Time-lapse microscopy was performed as described before (de Jong et al., 2011). In brief, a IX71 Microscope (Olympus) equipped with a CoolSNAP HQ2 camera (Princeton Instruments), 300W Xenon Light Source, 100× objective, GFP filterset (Chroma, excitation at 470/40 nm, emission 525/50 nm), mCherry filterset (Chroma, excitation at 572/35 nm, emission 632/60 nm), assembled by Imsol (UK) was used. Images were deconvolved prior to analysis using Softworx (Deltavision). Image analysis was carried out using ImageJ.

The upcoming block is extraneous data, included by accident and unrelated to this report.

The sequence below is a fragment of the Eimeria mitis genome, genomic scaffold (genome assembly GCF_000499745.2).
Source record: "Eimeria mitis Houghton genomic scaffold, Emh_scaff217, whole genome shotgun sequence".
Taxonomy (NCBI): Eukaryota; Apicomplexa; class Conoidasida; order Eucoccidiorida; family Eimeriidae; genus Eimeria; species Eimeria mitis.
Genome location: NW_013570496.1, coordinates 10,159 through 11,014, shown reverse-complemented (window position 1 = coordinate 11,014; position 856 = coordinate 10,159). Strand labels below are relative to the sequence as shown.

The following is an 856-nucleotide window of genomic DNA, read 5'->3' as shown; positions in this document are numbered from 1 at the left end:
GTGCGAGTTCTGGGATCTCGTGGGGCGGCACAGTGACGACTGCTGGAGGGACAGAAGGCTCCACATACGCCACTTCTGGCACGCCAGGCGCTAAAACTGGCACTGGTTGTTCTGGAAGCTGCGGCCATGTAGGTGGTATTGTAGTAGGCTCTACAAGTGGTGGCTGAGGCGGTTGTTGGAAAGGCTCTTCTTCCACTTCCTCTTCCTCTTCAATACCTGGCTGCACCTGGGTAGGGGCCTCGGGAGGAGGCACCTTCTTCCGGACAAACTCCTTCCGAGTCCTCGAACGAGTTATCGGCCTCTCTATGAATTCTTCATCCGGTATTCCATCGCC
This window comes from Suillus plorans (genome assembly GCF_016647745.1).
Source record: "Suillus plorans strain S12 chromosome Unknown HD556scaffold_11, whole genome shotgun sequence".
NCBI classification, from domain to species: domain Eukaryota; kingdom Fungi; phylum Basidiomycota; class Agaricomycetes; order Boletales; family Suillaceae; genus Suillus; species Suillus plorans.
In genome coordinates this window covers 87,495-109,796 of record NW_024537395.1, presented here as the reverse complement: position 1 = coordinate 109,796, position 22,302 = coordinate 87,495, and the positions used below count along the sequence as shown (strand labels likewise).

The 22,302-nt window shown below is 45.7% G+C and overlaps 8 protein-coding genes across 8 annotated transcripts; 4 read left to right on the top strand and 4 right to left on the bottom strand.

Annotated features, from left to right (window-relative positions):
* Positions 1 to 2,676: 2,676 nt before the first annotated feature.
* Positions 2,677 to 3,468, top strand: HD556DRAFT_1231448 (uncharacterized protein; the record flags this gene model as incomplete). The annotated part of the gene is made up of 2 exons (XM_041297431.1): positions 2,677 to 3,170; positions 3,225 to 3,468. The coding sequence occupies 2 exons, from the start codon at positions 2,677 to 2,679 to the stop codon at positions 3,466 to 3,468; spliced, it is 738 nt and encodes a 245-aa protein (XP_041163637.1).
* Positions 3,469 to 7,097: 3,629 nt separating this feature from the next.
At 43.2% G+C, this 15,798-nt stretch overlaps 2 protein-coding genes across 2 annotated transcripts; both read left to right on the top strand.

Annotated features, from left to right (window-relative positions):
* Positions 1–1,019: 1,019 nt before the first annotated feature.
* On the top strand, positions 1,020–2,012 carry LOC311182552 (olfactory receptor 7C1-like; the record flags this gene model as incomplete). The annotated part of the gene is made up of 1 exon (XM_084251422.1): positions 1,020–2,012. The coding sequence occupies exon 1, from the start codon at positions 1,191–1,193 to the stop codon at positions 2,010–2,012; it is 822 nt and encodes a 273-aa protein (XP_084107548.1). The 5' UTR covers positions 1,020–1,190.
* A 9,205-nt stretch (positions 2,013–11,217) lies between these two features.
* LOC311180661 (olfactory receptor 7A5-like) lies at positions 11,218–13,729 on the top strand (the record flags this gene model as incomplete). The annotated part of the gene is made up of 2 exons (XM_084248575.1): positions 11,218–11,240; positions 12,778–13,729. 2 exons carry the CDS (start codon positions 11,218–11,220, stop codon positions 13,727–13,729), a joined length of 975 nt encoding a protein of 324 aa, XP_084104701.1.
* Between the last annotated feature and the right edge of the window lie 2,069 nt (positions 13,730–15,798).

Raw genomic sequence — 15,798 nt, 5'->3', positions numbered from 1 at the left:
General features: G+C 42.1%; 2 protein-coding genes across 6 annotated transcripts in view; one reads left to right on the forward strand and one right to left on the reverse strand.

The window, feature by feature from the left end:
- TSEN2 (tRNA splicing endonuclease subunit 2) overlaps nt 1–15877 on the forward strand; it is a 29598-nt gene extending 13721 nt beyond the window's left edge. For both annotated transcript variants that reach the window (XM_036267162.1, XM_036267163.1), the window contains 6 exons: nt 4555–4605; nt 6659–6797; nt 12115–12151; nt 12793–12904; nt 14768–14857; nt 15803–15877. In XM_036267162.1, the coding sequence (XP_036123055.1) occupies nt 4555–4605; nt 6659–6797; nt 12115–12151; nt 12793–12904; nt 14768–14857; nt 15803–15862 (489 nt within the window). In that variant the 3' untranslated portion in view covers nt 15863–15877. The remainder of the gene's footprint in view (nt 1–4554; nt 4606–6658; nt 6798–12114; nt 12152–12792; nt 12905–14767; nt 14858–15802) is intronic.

The authors would like to thank Nathalie Heß for providing us with the pFP093 plasmid, Ilka Zerfaß with the strain R6pbp2xT388GΔpbp1a::aphIII and Kerstin Breckner with the strain DKL017. We thank Leiv Håvarstein for communicating results prior to publication and Reinhold Brückner for helpful discussions. This work was supported by a grant from the Deutsche Forschungsgemeinschaft Ha 1011/11-1 and a fellowship from the Stiftung Alfried-Krupp Kolleg Greifswald to R.H., and the work in the lab of JWV was supported by a Veni fellowship from NWO-ALW. The authors have no conflict of interest to declare.